Why shadow banking might be the “Lehman moment” for China


Sep. 18 2014, Updated 1:00 p.m. ET

Understanding the basics to shadow banking

As discussed, with limited access to traditional financing sources like equity markets and banks, Chinese companies turned to alternative finance sources. These channels are now collectively referred to as “shadow banking.”

Let’s analyze what channels are included in shadow banking and why it’s important to the Chinese economy.

Your guide to shadow banking

As per a report from RBC, shadow banking in China includes a variety of players and actions such as the trust sector, off-balance-sheet lending by commercial banks, financing commercial bank vehicles, informal lending between two discrete parties, innovative wealth management products from wealth management firms, and also other channels.

The chart above shows the various shadow banking components.

Over the past few years, a large part of credit growth in China has come from this shadow banking. This is also partially because of the tightening by commercial banks, which has slowed down the credit growth in the normal banking channel.

As per estimates, the size of shadow banking exceeds $3.2 trillion in China. This forms a significant part of total outstanding credit in the Chinese economy.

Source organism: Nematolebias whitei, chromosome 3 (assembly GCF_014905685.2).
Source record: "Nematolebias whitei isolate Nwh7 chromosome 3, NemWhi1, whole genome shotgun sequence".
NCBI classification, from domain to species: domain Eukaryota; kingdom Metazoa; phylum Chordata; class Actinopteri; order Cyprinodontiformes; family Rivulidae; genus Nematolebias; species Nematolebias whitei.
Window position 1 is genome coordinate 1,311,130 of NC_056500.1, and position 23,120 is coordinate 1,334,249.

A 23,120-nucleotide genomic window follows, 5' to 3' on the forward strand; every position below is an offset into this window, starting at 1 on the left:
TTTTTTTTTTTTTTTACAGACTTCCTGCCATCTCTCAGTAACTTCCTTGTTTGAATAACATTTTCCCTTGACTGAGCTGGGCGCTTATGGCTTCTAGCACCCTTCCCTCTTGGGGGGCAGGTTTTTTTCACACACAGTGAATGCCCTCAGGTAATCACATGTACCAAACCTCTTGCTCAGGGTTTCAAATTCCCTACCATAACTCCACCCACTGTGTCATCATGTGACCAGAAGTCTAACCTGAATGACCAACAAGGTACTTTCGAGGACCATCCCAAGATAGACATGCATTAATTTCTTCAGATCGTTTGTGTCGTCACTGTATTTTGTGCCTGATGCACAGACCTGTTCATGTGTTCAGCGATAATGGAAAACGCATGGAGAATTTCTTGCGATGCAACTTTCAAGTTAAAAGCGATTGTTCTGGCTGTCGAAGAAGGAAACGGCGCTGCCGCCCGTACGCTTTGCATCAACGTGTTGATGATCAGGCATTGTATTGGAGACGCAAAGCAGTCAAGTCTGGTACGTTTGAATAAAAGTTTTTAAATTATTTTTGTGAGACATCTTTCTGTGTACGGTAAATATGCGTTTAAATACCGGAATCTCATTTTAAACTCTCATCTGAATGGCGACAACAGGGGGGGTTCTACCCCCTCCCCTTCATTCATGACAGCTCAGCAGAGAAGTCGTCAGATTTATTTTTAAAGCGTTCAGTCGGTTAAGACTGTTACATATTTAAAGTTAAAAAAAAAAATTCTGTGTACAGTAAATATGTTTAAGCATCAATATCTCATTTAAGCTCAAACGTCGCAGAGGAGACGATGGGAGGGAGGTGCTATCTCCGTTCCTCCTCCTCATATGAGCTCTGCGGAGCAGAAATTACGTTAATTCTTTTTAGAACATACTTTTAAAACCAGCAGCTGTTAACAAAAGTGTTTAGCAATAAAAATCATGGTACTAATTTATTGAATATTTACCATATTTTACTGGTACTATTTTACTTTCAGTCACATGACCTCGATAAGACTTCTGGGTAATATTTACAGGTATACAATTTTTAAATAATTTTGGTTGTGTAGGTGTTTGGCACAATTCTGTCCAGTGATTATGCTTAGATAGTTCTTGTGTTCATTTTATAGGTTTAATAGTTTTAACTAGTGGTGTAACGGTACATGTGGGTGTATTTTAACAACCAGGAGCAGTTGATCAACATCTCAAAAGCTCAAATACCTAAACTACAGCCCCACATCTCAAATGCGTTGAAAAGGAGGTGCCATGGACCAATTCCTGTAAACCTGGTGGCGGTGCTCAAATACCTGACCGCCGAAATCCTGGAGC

Shadow banking’s implications

Shadow banking has helped save the day for a lot of Chinese companies looking for capital. This has helped them tide over the credit crunch. Any crackdown from the Chinese government can be a spoiler for companies that rely on shadow banking.

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Recently, there have been shadow banking concerns in China because analysts see it as another bubble in the making. You’ve seen that one of the principal reasons behind the global financial crisis was the structured finance instruments. Some analysts believe that the shadow banking system could be the “Lehman moment” for China.

This is another key area investors in ArcelorMittal (MT), United States Steel (X), AK Steel (AKS), Nucor (NUE), Steel Dynamics (STLD), and the SPDR S&P Metals and Mining ETF (XME) should watch out for.


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